When things go wrong, some people spend more time and energy pointing fingers and deflecting blame away from themselves, in an attempt to change the perception of others. In reality, that energy is better spent solving the problem. Even if it means pointing the finger at yourself.
I’m not really sure what to say here. Today was a good day. I got a lot of things done and was able to network with some folks, at an event we had for my job. It was actually a pretty easy day. I guess that’s OK. I’m very calm, pretty even keeled.
One thing I noticed today is, I’m not concerned with certain things that used to concern me a great deal. Mostly, I’m talking about other people’s perception of me.
Worrying about other people and how they feel about you can make you more stressed out than you need to be. It can actually make you physically sick.
You can’t change them anyway.
I noticed this today as someone in my circle was stressing out about something they really didn’t have to worry about. In the past, I may have joined them in their frustration, but I’m becoming more confident in my own thoughts and emotions.
I’d like to think it’s because I know better. But, I’m sure it also has a lot to do with the daily prayer challenge.
Have you started yet?
Sometimes when we get down on ourselves or have a bit of bad luck, it’s good to remember that it could be worse. Whatever situation you’re in, there is someone who’s worse off. I don’t know if this is the best way to describe this, but I’m trying to get you to think about perspective.
People are afraid right now. It’s a fact. They justify their fears by saying “this or that could happen” and “the future is unknown”. By that logic we would always be afraid and unfortunately, that’s true for a lot of people. On the inside, we know we’re not supposed to feel this way. We innately know that on a daily basis, our life should be set up to live without constant fear. That’s why we go to work, earn a living, put a roof over our head, clothes on our back, support our children, etc… We’re naturally driven to seek out a sense of peace and security. One could argue that when we are fearful we are in a sense broken, or in a broken situation. So, how can we fix it?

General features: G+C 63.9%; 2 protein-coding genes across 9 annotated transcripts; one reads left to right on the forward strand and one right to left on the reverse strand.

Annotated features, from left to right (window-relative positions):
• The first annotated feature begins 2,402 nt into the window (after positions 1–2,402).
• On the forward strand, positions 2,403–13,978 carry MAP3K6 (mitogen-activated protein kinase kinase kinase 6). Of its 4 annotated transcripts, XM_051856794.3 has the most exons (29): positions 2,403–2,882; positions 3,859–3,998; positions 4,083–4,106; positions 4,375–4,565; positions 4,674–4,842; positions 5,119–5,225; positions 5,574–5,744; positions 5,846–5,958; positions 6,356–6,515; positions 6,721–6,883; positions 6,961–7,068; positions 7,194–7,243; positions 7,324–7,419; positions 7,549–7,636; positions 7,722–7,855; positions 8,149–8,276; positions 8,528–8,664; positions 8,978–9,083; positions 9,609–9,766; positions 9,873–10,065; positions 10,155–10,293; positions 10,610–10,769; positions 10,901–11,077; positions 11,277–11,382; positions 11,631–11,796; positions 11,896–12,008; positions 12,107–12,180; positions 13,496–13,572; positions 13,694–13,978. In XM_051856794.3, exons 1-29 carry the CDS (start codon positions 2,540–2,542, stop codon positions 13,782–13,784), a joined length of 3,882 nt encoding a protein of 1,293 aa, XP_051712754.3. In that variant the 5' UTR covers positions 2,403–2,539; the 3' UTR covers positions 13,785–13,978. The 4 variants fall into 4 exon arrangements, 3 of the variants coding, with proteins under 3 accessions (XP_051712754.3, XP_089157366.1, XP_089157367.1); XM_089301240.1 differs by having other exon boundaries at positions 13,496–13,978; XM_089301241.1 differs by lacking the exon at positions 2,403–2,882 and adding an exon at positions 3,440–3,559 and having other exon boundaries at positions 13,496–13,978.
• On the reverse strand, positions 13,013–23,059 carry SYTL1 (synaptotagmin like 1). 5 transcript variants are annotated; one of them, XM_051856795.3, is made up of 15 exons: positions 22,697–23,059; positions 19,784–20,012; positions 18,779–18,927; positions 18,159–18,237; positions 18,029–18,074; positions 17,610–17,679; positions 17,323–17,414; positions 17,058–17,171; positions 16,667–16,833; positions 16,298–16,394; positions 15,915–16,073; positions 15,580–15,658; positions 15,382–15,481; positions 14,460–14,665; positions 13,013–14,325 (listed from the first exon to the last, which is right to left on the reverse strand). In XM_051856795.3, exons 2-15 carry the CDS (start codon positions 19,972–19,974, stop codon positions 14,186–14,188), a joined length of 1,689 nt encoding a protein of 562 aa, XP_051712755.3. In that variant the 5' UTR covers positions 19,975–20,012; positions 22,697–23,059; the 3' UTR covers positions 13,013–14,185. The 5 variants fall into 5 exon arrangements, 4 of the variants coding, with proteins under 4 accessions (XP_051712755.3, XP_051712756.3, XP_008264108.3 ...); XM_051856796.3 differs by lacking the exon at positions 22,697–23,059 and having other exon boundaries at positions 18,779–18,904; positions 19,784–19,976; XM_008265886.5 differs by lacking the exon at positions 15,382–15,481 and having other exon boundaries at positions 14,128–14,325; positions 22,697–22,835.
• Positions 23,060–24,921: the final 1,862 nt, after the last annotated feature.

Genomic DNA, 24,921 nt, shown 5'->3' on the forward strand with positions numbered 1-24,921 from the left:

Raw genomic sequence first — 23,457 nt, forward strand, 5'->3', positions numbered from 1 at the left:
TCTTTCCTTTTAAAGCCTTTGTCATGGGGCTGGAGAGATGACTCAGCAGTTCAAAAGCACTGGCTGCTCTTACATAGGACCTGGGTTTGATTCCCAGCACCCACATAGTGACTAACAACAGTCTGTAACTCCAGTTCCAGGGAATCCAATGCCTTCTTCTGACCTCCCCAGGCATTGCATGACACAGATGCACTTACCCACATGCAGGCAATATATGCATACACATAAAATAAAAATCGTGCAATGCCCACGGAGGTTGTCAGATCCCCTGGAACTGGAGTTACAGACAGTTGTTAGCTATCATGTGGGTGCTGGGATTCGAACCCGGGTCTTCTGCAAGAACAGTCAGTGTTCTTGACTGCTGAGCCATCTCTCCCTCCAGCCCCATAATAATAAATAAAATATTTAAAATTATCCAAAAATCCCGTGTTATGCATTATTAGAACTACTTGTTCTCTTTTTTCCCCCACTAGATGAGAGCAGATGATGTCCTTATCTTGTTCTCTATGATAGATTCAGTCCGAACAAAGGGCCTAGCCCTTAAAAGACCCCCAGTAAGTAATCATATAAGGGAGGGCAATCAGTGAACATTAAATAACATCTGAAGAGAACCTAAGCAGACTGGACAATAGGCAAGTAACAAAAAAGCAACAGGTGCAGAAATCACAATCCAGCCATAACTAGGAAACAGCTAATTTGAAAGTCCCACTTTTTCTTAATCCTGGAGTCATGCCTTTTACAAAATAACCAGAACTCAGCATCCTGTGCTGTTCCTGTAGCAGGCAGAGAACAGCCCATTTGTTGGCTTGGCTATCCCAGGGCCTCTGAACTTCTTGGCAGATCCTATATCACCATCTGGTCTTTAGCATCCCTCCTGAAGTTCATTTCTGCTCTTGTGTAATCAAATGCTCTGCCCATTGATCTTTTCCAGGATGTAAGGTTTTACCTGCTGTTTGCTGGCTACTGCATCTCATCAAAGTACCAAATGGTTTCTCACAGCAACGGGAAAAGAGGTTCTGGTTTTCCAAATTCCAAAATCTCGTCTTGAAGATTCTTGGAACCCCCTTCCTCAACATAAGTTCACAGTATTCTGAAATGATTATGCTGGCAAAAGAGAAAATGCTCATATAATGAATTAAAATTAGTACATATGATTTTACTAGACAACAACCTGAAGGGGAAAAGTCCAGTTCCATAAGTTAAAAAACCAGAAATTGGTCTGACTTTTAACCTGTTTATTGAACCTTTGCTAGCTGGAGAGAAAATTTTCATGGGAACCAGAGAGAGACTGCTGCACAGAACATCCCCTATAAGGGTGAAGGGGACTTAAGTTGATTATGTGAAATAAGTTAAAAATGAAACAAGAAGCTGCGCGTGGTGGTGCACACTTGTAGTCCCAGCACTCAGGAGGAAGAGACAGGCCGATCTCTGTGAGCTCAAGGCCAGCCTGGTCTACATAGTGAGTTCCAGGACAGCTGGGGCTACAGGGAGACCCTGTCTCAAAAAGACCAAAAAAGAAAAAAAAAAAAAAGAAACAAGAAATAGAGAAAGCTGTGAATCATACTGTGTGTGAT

Ever been in a really tough spot in your career? Have you ever been forced to work in a group where the team argued most of the time? Did you get passed up for that promotion and raise? Is there distrust in the workplace culture? I’m sure we’ve all been in tough environments and our first instinct is to escape. We wish we could fast forward to the end and see how it turns out. Let me tell you a story about tough environments.
When you blame others for your problems, you give away the ability to fix those issues. You place the “power” over the situation in something or someone external to yourself. How much luck do you think you will have changing others, so that your situation improves? Learn to identify the root cause of the issue, WITHIN YOU. Most times, it lies within fear, anger or resentment. Clearly identifying the cause gives clarity to the solution. By readjusting your perspective, you can properly solve the problem. – bossinthemiddle.com
If you are sensitive to topics of race, it’s probably because our society has sugar coated this stuff for too long. Time to start ripping the band-aid off.
It’s sad, but true. The higher a black person goes in an organization, the less of his or her own they see. Does it matter, when it comes to that black person’s ability to lead the group? In corporate America, other races don’t face this question on the same magnitude as black people for two reasons. Continue reading “Do black lives matter in leadership?”